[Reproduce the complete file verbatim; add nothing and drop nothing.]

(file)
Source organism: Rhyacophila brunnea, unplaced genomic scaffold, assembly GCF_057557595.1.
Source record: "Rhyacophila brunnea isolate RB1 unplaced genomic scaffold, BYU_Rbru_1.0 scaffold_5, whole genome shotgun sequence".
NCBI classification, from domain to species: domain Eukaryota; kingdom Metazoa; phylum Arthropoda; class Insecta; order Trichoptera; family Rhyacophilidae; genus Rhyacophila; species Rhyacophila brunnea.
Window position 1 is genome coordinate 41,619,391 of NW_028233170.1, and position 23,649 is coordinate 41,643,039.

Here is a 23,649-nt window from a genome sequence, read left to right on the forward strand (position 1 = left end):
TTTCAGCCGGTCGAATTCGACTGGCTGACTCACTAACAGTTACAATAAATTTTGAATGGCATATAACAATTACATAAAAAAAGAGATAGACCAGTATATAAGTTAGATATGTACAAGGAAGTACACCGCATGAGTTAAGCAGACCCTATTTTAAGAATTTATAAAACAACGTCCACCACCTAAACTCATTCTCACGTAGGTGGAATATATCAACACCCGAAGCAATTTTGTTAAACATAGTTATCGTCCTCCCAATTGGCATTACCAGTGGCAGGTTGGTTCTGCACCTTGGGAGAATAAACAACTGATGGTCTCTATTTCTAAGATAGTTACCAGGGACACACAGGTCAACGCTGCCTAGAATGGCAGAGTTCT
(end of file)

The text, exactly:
Source organism: Rhyacophila brunnea, unplaced genomic scaffold, assembly GCF_057557595.1.
Source record: "Rhyacophila brunnea isolate RB1 unplaced genomic scaffold, BYU_Rbru_1.0 scaffold_5, whole genome shotgun sequence".
NCBI classification, from domain to species: domain Eukaryota; kingdom Metazoa; phylum Arthropoda; class Insecta; order Trichoptera; family Rhyacophilidae; genus Rhyacophila; species Rhyacophila brunnea.
Window position 1 is genome coordinate 41,619,391 of NW_028233170.1, and position 23,649 is coordinate 41,643,039.

Here is a 23,649-nt window from a genome sequence, read left to right on the forward strand (position 1 = left end):
TTTCAGCCGGTCGAATTCGACTGGCTGACTCACTAACAGTTACAATAAATTTTGAATGGCATATAACAATTACATAAAAAAAGAGATAGACCAGTATATAAGTTAGATATGTACAAGGAAGTACACCGCATGAGTTAAGCAGACCCTATTTTAAGAATTTATAAAACAACGTCCACCACCTAAACTCATTCTCACGTAGGTGGAATATATCAACACCCGAAGCAATTTTGTTAAACATAGTTATCGTCCTCCCAATTGGCATTACCAGTGGCAGGTTGGTTCTGCACCTTGGGAGAATAAACAACTGATGGTCTCTATTTCTAAGATAGTTACCAGGGACACACAGGTCAACGCTGCCTAGAATGGCAGAGTTCT